If your feet need to hit the ground in a balanced manner to make standing, walking and running comfortable and nonpainful, your teeth need to do the same while swallowing and chewing.

Like the feet, sometimes teeth don’t hit correctly. This imbalance of feet and teeth can be corrected by proper and sophisticated plastic orthotics.

On closing, hitting front teeth first or hitting one side before the other is an unbalanced bite. As an example, let’s say the front teeth hit first. In order for the back teeth to hit, the muscles have to pull the jaw back. When the jaw comes back, it brings the joint back too far.

Since the ear canal is one millimeter from the jaw joint, the pain from the joint is transferred to the ear.

Not only do the joint and ear hurt, the muscles making the constant, unnatural movement are overworked and can go into painful spasm. This is a classic TMD/TMJ scenario.

Unfortunately, people feel it is a medical problem instead of a dental one. Seeking help from a wmedical doctor only ends up in expensive exams and prescriptions of pain medication with no positive outcome.

A neuromuscular orthotic is made to compensate for either and all issues of jaw closure.

Front teeth contacting first created the wear. The wear patterns show me where the jaw wants to be when it closes.

The problem with this comfortable position for joint and muscle is the back teeth don’t hit.

With the orthotic in place, the patient is able to close to her comfortable, forward position and the orthotic fills in all spaces in the back, allowing all back teeth to hit evenly both left and right.

End result is the lower jaw is allowed to go where it wants to go and the plastic, removable orthotic perfectly balances the bite.

This relaxes the muscles and removes pressure from the ear area resulting in a patient happy to be out of pain.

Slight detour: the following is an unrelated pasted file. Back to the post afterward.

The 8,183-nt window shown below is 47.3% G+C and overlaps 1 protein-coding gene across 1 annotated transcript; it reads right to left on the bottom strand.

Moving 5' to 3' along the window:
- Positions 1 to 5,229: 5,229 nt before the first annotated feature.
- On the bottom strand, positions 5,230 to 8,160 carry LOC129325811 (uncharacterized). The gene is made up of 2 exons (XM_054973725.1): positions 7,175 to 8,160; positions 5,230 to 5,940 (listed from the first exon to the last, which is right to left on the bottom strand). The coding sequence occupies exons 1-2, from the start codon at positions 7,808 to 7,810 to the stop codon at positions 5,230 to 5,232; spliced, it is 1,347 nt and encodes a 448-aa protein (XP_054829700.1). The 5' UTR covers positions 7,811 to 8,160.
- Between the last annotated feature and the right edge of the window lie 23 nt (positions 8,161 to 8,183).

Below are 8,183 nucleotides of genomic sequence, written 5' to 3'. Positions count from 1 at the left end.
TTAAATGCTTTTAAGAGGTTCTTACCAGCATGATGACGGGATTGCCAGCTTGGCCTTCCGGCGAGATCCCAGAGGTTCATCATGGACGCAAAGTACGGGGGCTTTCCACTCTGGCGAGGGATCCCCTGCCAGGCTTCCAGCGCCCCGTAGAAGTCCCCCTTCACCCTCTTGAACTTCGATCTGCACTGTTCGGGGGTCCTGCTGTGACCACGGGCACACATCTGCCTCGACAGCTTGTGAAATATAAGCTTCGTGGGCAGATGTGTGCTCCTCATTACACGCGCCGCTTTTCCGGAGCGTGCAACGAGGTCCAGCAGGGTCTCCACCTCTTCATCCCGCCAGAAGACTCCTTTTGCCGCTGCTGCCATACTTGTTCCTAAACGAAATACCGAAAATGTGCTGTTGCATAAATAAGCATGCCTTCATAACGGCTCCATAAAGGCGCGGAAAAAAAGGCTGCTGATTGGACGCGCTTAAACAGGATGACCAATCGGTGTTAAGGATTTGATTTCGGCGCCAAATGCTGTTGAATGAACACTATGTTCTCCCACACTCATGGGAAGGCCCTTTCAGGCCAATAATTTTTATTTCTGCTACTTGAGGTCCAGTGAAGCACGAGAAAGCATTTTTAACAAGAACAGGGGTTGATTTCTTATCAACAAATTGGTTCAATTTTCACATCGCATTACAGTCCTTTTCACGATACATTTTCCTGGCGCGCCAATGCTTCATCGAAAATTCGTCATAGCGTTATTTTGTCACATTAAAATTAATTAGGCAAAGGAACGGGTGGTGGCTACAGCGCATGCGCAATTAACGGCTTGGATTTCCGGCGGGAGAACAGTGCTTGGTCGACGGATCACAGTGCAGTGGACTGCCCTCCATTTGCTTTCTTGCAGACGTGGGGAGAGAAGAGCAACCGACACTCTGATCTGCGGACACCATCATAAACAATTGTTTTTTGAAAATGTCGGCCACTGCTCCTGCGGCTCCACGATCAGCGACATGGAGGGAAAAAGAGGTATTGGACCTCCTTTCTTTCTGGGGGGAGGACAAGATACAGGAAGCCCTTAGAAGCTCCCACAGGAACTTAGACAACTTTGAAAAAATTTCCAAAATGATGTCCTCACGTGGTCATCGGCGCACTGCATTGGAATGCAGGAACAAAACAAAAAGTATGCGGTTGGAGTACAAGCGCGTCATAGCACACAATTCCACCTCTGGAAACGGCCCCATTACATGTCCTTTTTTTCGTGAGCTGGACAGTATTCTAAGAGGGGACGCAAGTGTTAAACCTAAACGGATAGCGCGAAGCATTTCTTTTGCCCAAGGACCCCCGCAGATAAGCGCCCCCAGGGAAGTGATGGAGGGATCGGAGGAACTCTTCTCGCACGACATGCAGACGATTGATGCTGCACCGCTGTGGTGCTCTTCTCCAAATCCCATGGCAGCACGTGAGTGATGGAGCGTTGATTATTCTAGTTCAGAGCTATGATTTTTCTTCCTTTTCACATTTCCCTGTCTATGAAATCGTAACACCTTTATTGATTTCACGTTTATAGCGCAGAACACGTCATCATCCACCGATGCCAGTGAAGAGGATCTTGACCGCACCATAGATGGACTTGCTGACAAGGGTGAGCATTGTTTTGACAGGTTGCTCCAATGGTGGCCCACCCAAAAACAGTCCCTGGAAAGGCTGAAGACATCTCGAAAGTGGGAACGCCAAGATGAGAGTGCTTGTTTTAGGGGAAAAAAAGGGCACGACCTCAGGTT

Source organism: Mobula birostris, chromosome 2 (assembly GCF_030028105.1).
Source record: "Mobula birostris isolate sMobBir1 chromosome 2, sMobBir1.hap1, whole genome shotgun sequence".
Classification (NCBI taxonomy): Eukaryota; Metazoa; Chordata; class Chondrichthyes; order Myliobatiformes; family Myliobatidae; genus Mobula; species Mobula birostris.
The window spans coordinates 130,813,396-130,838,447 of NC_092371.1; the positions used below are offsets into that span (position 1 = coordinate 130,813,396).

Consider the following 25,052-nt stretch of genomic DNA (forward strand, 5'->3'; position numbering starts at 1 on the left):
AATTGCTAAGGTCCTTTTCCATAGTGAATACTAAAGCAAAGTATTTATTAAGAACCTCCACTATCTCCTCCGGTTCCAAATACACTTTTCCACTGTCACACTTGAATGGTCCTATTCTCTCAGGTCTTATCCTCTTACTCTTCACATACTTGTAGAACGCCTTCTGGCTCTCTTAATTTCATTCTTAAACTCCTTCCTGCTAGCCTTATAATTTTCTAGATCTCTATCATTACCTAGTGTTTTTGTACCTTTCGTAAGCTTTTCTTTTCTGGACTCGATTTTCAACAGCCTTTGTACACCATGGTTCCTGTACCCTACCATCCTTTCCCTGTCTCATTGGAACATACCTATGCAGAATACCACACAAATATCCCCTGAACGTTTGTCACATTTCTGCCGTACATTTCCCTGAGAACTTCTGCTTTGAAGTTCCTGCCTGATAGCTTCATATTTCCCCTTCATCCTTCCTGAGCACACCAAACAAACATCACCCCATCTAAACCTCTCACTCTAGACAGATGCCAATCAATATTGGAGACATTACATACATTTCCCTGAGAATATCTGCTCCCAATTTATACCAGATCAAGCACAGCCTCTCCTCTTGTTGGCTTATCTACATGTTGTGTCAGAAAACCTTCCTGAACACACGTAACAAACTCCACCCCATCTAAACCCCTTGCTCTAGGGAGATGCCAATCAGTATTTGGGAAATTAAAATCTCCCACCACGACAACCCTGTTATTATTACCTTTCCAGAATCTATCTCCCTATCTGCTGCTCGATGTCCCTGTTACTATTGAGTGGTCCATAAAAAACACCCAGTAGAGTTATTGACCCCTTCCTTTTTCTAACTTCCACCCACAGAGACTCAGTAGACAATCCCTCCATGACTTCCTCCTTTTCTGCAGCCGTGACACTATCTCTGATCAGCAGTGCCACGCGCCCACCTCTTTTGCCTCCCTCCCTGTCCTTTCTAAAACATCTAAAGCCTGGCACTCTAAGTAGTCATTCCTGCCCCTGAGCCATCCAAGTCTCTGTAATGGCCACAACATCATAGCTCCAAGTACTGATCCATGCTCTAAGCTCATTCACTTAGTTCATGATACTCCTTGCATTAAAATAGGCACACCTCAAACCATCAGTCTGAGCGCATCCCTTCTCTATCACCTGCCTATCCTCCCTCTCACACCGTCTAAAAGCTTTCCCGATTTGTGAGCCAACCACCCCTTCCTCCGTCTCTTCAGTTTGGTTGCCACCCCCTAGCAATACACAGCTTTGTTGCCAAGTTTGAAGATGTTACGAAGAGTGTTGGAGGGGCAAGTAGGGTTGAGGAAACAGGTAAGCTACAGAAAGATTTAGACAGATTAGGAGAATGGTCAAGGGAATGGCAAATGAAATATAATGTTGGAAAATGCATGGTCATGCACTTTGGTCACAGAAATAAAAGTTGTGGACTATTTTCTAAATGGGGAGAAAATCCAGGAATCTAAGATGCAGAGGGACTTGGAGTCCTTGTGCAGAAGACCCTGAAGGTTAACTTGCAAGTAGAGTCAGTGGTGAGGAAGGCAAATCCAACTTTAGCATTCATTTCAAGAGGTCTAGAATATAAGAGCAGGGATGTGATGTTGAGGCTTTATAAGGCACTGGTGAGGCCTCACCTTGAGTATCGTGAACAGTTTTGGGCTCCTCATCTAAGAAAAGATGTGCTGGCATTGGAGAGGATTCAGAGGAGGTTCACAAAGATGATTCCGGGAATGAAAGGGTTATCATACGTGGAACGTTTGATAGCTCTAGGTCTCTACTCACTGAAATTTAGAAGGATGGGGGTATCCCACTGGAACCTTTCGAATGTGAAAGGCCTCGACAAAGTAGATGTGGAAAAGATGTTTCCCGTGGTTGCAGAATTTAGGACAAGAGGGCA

Dr. Mac Lee practices in Edna. He is an international speaker and trainer to dentists. He is dedicated to educate the public about dental disease. To learn more about dentistry, visit or call 361-782-7191.

You must be logged in to react.
Click any reaction to login.

(0) comments

Welcome to the discussion.

Transparency. Your full name is required.
Keep it Clean. Please avoid obscene, vulgar, lewd, racist or sexually-oriented language.
Don't Threaten. Threats of harming another person will not be tolerated.
Be Truthful. Don't knowingly lie about anyone or anything.
Be Nice. No racism, sexism or any sort of -ism that is degrading to another person.
Be Proactive. Use the 'Report' link on each comment to let us know of abusive posts.
Share with Us. We'd love to hear eyewitness accounts, the history behind an article. And receive photos, videos of what you see.
Don’t be a troll. Don’t be a troll. Don’t post inflammatory or off-topic messages, or personal attacks.

Thank you for Reading!

Please log in, or sign up for a new account and purchase a subscription to read or post comments.

To subscribe, click here. Already a subscriber? Click here.